Antenatal care with GP at Hand

I’m pregnant, what next…?

Firstly, congratulations! We know pregnancy can be as daunting as it is exciting. But we are happy to play a part in making sure you and your baby receive the best care possible.


This page covers the services you'll get from Babylon GP at Hand during your pregnancy. It will provide you with some information about what to expect during your antenatal care over the 9 month journey ahead.


What are the first steps I need to take?

Once you find out you are pregnant, you should make a digital appointment to speak to one of our GP at Hand doctors. During this appointment, they'll explain what your options are regarding antenatal care.

The GP can refer you to the maternity department at a hospital of your choice. Or they can point you in the right direction so that you can self-refer online. It is important that this is done as soon as you find out you are pregnant.

Choosing the right care during your pregnancy

Antenatal care is often shared between midwives and GPs. This however depends on the maternity unit you book with. Some midwives carry out all antenatal care without any routine GP appointments.

You will receive your first midwife appointment (called the booking appointment) at approximately 8-12 weeks. At your booking appointment it will be made clear whether subsequent appointments will be split between the maternity unit and your GP, or whether all will be done by the midwife.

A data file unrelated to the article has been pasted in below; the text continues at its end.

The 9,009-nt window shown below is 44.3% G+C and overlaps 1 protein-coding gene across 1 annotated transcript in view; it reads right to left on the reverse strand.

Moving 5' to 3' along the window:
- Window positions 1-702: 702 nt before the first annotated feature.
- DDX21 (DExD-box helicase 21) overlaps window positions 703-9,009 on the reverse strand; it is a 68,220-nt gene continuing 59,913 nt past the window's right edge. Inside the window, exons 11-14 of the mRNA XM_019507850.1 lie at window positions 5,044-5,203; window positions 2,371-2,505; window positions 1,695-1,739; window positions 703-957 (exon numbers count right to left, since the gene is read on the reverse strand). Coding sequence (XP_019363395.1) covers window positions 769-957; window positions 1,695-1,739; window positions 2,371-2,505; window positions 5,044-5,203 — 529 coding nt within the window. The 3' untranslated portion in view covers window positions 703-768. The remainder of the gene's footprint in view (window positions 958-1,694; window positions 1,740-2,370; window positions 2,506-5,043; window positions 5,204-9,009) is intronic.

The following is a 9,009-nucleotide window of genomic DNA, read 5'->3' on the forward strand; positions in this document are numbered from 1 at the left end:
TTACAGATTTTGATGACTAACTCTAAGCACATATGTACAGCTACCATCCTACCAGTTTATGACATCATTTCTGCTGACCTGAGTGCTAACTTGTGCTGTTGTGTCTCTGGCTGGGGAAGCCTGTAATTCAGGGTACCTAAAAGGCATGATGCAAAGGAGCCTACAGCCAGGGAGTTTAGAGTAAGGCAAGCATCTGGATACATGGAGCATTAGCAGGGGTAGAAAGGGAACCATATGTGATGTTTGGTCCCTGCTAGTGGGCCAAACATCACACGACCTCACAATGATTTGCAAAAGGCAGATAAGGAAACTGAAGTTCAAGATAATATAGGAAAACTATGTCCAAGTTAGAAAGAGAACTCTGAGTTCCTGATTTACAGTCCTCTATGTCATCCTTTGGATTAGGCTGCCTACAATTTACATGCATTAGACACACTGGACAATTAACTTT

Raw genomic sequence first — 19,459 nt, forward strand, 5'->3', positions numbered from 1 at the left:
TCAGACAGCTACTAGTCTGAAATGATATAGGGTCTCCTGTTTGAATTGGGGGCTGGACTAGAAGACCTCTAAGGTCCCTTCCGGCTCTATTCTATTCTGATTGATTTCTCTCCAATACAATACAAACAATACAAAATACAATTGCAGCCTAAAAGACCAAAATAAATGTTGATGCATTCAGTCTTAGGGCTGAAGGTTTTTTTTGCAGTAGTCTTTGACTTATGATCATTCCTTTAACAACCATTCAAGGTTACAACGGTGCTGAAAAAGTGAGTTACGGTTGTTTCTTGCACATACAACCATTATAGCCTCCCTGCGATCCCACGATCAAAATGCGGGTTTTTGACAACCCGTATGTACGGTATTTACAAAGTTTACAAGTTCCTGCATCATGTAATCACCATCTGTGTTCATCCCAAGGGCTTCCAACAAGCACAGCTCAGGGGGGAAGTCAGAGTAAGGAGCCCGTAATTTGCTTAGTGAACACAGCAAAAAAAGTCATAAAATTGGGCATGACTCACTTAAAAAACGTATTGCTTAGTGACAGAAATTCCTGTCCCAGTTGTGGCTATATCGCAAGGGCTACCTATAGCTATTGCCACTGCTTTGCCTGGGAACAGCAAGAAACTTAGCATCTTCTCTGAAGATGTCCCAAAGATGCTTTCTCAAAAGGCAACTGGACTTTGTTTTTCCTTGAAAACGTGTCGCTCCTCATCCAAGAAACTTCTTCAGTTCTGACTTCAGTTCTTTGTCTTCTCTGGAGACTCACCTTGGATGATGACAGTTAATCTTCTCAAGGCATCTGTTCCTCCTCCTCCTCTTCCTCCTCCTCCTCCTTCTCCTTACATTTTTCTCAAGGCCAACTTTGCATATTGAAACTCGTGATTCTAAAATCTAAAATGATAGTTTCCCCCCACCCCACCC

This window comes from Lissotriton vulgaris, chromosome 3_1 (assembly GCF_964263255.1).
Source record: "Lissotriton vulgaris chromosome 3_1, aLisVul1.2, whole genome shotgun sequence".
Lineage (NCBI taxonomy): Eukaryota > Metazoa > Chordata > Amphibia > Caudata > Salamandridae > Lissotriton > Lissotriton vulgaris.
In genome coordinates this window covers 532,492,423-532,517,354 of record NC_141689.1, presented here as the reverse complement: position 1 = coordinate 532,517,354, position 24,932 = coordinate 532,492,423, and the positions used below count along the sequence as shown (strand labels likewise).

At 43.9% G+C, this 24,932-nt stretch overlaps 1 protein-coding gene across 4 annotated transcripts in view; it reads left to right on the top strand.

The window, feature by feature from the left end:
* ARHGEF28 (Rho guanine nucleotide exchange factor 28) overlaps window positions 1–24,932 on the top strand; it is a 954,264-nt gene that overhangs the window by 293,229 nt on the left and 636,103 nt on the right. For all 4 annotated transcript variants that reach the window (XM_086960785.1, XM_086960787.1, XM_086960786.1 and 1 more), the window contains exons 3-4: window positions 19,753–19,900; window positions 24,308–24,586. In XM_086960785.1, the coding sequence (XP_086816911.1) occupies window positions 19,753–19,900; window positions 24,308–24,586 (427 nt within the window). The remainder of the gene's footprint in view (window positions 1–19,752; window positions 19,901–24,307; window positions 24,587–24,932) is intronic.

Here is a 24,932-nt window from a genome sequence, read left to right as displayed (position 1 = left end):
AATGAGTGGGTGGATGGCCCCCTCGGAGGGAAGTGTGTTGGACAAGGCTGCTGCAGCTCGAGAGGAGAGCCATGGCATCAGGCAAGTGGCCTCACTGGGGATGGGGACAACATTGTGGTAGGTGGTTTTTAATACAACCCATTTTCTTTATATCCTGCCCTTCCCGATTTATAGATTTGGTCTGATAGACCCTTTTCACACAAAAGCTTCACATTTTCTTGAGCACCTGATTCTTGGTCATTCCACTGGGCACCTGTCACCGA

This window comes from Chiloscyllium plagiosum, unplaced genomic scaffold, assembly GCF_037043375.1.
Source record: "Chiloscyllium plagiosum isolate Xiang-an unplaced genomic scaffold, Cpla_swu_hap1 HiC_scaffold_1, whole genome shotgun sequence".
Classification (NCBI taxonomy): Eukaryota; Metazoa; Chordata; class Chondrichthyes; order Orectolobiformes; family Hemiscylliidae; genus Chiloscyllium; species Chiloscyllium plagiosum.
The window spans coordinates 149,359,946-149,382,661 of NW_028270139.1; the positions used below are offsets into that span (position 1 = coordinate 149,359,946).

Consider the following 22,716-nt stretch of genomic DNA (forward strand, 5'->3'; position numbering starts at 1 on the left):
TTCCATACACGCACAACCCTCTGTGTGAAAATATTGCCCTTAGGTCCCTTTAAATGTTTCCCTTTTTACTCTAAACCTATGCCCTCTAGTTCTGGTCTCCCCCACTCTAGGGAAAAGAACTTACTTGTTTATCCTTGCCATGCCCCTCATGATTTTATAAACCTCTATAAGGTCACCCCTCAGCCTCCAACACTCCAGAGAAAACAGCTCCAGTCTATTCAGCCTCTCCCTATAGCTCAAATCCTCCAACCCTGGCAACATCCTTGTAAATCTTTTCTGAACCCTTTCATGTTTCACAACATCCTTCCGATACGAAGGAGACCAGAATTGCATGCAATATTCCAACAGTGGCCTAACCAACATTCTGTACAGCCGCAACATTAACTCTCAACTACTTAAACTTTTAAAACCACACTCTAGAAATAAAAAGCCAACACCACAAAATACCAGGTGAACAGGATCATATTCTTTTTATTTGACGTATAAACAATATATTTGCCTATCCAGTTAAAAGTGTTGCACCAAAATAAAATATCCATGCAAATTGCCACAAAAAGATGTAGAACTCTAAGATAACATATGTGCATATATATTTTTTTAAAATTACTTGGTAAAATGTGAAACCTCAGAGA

Deciding on whether to share care with Babylon GP at Hand

During your pregnancy you will need to attend at least 11 face-to-face antenatal appointments (if this is your first baby) or 9 face-to-face appointments (if you’ve had a baby before). Some of these appointments will be at a hospital, and some with your midwife. In some cases, midwives share care with your GP. Therefore if your midwife plans to share care with Babylon GP at Hand you may want to consider certain factors, such as:

  • If you have other physical or psychological health care needs. Conditions such as diabetes for example will mean you need to attend more GP and hospital appointments.

If you have decided on a shared care pathway where our GPs will see you for some of the appointments, you can be confident that all our GPs are trained in how to do antenatal assessments. They will work together with your midwife to look after you and your baby.

In the case that your maternity unit takes care of all your antenatal appointments and does not share care, it is still important to consider the distance between your home and our clinics. There may be other reasons you need to see a GP during your pregnancy or after birth, for example your 6 week check and baby’s immunisations.

If you have any questions about whether the service is right for you, give us a call 0330 8082217

Your GP at Hand antenatal timeline

GP at Hand digital ‘I’m pregnant’ appointment - GP

The GP will go through:

  • folic acid and vitamin D supplementation
  • food hygiene
  • lifestyle advice
  • antenatal screening
  • your previous medical, obstetric and family history